Trump's New Envoy to Iran Called to Change Gov't of Bahrain, Withdraw Fifth Fleet

2020-08-14 - 2:57 p

Bahrain Mirror (Exclusive): The U.S. administration has chosen a senior and controversial diplomat, Elliot Abrams, to succeed Brian Hook as special envoy for Iran, following the latter's sudden resignation.

Abrams, a senior politician in the administrations of Presidents Ronald Reagan and George W. Bush Sr., has been a strong critic of the Bahraini regime since the February 14, 2011 revolution, and has written numerous articles and analyses calling for a change of government in Bahrain and increased U.S. pressure on the Bahraini and Saudi regimes to resolve the political crisis and achieve reform.

He also participated in political and human rights seminars held in Congress on the Bahraini file, and was among 28 U.S. experts who signed a letter calling on former U.S. President Barack Obama to discuss Bahrain's status with the Saudi monarch during his visit to Riyadh in 2014.

Abrams' writings continued since the outbreak of the uprising until he returned to the U.S. State Department in 2019. Bahrain Mirror has translated his articles since 2012.

One of Elliot Abrams' most prominent views is his call for power-sharing between the government and the people of Bahrain. He believes that "the Bahraini Prime Minister has made progress impossible" and that the Crown Prince has been "silenced". He also went too far to say that Bahrain's ruling family has lost its "legitimacy".

Abrams called for the replacement of Prime Minister Khalifa bin Salman and an end to his rule, saying that Bahrain is in a political crisis that ends only with negotiations, following the repression of "the Shiite majority and the reformers demanding democracy."

Abrams mocked the passage of a law under which people in Bahrain are jailed for insulting the king and wrote in 2014 that the danger is "Ahead in Bahrain" and that the king must act now to save the country from conflict.

Abrams said the parliamentary experiment in Bahrain had failed and said that Al-Wefaq's participation in parliament in 2006 was under pressure to try out the political game and bring about change, "but there were no benefits, the experiment failed".

The diplomat criticized the arrest of human rights activist Nabeel Rajab, considering the Bahraini government's actions reactionary and self-defeating. He said the arrest of every one who comments on the government's performance is similar to the world of "Franz Kafka".

He also stressed that the Government of Bahrain stands idly in the face of the turn of Sunnis to extremism and their attraction to violent Islamist groups.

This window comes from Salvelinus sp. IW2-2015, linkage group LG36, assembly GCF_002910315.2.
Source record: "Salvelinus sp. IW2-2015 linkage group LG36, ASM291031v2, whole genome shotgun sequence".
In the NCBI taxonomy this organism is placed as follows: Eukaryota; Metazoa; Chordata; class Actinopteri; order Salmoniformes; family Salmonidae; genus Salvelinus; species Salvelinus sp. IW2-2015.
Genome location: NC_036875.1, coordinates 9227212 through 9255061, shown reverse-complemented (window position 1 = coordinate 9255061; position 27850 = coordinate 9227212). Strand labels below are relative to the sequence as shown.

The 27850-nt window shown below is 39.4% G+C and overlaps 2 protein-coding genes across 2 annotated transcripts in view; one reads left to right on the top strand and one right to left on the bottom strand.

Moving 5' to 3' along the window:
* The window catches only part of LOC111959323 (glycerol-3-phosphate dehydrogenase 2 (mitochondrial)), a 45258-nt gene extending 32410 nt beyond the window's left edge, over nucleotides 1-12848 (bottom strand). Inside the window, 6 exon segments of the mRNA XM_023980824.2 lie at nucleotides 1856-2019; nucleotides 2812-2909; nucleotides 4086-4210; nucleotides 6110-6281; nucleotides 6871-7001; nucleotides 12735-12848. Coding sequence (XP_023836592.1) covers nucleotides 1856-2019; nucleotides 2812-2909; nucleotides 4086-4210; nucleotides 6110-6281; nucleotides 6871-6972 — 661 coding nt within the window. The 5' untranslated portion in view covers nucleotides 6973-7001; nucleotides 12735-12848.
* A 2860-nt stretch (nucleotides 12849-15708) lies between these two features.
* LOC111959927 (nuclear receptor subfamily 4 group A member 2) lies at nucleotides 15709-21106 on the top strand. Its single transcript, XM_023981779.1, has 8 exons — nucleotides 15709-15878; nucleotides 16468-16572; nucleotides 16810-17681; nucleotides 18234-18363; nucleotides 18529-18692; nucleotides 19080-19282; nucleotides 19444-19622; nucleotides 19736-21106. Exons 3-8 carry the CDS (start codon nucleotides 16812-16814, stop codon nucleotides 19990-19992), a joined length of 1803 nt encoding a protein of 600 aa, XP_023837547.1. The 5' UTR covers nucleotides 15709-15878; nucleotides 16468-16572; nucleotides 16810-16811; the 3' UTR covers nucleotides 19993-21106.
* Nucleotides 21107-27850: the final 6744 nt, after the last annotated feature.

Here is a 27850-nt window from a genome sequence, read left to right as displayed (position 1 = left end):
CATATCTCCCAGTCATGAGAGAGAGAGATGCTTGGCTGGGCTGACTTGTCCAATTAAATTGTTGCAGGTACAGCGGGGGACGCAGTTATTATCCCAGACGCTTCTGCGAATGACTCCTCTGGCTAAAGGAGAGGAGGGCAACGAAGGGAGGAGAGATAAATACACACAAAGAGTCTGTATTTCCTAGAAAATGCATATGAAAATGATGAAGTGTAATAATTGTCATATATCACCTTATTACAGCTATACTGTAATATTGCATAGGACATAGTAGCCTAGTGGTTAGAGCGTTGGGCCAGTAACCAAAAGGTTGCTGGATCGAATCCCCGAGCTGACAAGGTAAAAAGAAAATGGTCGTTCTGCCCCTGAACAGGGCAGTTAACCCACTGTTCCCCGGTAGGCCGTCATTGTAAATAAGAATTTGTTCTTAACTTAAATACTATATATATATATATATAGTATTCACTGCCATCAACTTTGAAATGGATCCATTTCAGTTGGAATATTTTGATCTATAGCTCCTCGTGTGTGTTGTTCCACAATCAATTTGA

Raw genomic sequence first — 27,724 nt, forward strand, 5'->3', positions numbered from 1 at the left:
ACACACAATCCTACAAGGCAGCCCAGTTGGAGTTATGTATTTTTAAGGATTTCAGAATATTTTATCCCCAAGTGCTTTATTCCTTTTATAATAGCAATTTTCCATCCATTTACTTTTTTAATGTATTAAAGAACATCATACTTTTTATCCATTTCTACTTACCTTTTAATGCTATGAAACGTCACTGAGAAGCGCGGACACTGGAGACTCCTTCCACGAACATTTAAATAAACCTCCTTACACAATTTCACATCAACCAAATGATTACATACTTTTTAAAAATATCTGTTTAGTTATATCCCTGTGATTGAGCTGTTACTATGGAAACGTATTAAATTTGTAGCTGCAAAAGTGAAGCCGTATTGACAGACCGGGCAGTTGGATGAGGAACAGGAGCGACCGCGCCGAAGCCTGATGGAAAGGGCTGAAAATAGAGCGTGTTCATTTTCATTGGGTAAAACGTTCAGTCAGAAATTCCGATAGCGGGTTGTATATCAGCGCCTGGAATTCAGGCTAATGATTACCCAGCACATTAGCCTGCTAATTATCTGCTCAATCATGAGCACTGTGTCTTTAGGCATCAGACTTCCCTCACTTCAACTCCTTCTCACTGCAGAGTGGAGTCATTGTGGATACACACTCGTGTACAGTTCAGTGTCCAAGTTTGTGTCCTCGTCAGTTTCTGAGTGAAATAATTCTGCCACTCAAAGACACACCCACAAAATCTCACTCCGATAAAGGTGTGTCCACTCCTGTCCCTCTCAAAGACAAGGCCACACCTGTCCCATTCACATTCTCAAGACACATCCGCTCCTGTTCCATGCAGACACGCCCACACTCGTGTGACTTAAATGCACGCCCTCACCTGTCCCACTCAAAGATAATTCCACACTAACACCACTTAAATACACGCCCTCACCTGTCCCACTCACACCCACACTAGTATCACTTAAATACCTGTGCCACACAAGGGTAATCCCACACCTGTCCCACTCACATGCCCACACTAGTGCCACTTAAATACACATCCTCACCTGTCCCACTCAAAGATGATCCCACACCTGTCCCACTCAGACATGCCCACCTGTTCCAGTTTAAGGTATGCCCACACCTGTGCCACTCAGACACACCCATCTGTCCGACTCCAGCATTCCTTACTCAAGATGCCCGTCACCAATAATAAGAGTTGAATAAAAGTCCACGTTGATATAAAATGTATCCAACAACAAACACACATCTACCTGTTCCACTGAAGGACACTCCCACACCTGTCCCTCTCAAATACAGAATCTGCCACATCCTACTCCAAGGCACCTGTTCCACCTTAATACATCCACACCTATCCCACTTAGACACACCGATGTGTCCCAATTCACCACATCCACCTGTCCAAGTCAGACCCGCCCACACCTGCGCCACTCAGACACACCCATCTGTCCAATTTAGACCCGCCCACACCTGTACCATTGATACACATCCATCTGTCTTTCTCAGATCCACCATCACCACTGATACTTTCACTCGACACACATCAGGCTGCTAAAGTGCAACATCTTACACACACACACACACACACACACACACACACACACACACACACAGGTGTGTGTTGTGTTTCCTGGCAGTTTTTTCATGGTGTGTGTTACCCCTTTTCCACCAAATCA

(  )        2012

*Elliot Abrams (second from right) participating in a political seminar on Bahrain in 2012

In 2015, the senior politician saw that Obama had abandoned the issue of Bahrain, and that the government had succeeded in completely silencing him. In a detailed article, he suggested several methods of pressuring the Bahraini government, including the withdrawal of some military forces from the US fifth fleet.

Abrams opposed the resumption of military sales to Bahrain in 2015, strongly criticized the arrest of Bahraini opposition leader Sheikh Ali Salman and accused the then-administration of "misrepresenting the truth" about the situation in Bahrain.

In the era of Trump, who rejected a proposal by his Secretary of State to appoint Abrams in a high-ranking political post due to the fact he opposed him in the elections, the man continued to write about Bahrain, criticizing in 2017 the dissolution of the Wa'ad society saying that "the government of Bahrain is simply shutting down all political life and criminalizing all criticism of its actions."

Abrams's last article on Bahrain was in February 2018 in which he criticized Rajab's new prison sentence and said that "Bahrain is in a downward spiral. Whether it can be stopped is not clear." He added that a "joint effort by the United States, Saudi Arabia, and the UAE is the only solution I can imagine."

Abrams has said more than once that Riyadh views Bahrain as an "existential issue" and part of the Saudi rivalry with Iran, which he believes that it is supplying some groups in Bahrain with weapons. He even claimed that the Obama administration went beyond the evidence at the time so as not to affect the course of negotiations with Tehran on the nuclear issue.

Abrams, who has worked in foreign policy since the 1980s, was the most prominent man in the Iran-Contra affair, a secret deal under which the United States sold weapons to Tehran during the Iran-Iraq war.

He was also a strong critic of Obama's Iran nuclear deal that Trump canceled in 2018.

Today, Abrams is carrying the whole Iranian portfolio, with all its interlocking files. Some say he is Trump's latest hope to overcome the "maximum pressure: policy on Iran and drag it to the negotiating table to reach an alternative deal, especially after his recent statement that he would make a deal with Iran quickly if he is re-elected."

Others see him as the "minister of dirty wars" and responsible for attempted political coups in several Latin American countries. Because he is one of Israel's biggest supporters, his appointment is nothing more than a strengthening of the "War Party".

While he is in his own "whirlwind", the question remains, will Elliot Abrams remember Bahrain again after all these years of following this file? 

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